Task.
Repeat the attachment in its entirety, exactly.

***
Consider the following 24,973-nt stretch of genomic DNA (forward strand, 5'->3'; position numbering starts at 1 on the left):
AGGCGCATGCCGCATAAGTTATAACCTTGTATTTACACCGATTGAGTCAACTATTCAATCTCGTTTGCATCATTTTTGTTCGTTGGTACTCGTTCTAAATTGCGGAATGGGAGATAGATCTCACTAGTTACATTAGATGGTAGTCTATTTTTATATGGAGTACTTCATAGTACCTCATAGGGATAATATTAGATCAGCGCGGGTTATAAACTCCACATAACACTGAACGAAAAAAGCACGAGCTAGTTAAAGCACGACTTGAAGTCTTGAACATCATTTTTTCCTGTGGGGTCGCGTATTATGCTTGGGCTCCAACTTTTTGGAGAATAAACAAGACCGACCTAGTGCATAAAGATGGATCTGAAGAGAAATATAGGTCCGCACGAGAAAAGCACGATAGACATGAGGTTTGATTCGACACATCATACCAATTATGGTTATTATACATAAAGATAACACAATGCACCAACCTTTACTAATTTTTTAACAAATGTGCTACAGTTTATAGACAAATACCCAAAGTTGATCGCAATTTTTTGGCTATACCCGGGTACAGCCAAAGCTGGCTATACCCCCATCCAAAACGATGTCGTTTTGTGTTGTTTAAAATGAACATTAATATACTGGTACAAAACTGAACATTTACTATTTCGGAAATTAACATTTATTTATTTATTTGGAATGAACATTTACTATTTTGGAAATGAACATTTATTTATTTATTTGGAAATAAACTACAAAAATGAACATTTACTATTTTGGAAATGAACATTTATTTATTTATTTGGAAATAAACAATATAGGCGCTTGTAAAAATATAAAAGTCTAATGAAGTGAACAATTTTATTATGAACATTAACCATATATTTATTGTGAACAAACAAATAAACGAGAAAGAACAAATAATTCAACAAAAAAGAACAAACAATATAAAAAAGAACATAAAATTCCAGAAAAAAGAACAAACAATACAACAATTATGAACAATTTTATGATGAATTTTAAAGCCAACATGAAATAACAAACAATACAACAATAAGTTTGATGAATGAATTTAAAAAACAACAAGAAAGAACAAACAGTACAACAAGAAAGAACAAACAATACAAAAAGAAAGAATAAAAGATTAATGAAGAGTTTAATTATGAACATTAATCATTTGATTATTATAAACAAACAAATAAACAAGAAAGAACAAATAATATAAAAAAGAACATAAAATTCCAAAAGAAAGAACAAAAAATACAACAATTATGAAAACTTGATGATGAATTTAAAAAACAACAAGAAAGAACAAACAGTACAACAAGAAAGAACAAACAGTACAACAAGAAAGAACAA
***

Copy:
Consider the following 24,973-nt stretch of genomic DNA (forward strand, 5'->3'; position numbering starts at 1 on the left):
AGGCGCATGCCGCATAAGTTATAACCTTGTATTTACACCGATTGAGTCAACTATTCAATCTCGTTTGCATCATTTTTGTTCGTTGGTACTCGTTCTAAATTGCGGAATGGGAGATAGATCTCACTAGTTACATTAGATGGTAGTCTATTTTTATATGGAGTACTTCATAGTACCTCATAGGGATAATATTAGATCAGCGCGGGTTATAAACTCCACATAACACTGAACGAAAAAAGCACGAGCTAGTTAAAGCACGACTTGAAGTCTTGAACATCATTTTTTCCTGTGGGGTCGCGTATTATGCTTGGGCTCCAACTTTTTGGAGAATAAACAAGACCGACCTAGTGCATAAAGATGGATCTGAAGAGAAATATAGGTCCGCACGAGAAAAGCACGATAGACATGAGGTTTGATTCGACACATCATACCAATTATGGTTATTATACATAAAGATAACACAATGCACCAACCTTTACTAATTTTTTAACAAATGTGCTACAGTTTATAGACAAATACCCAAAGTTGATCGCAATTTTTTGGCTATACCCGGGTACAGCCAAAGCTGGCTATACCCCCATCCAAAACGATGTCGTTTTGTGTTGTTTAAAATGAACATTAATATACTGGTACAAAACTGAACATTTACTATTTCGGAAATTAACATTTATTTATTTATTTGGAATGAACATTTACTATTTTGGAAATGAACATTTATTTATTTATTTGGAAATAAACTACAAAAATGAACATTTACTATTTTGGAAATGAACATTTATTTATTTATTTGGAAATAAACAATATAGGCGCTTGTAAAAATATAAAAGTCTAATGAAGTGAACAATTTTATTATGAACATTAACCATATATTTATTGTGAACAAACAAATAAACGAGAAAGAACAAATAATTCAACAAAAAAGAACAAACAATATAAAAAAGAACATAAAATTCCAGAAAAAAGAACAAACAATACAACAATTATGAACAATTTTATGATGAATTTTAAAGCCAACATGAAATAACAAACAATACAACAATAAGTTTGATGAATGAATTTAAAAAACAACAAGAAAGAACAAACAGTACAACAAGAAAGAACAAACAATACAAAAAGAAAGAATAAAAGATTAATGAAGAGTTTAATTATGAACATTAATCATTTGATTATTATAAACAAACAAATAAACAAGAAAGAACAAATAATATAAAAAAGAACATAAAATTCCAAAAGAAAGAACAAAAAATACAACAATTATGAAAACTTGATGATGAATTTAAAAAACAACAAGAAAGAACAAACAGTACAACAAGAAAGAACAAACAGTACAACAAGAAAGAACAA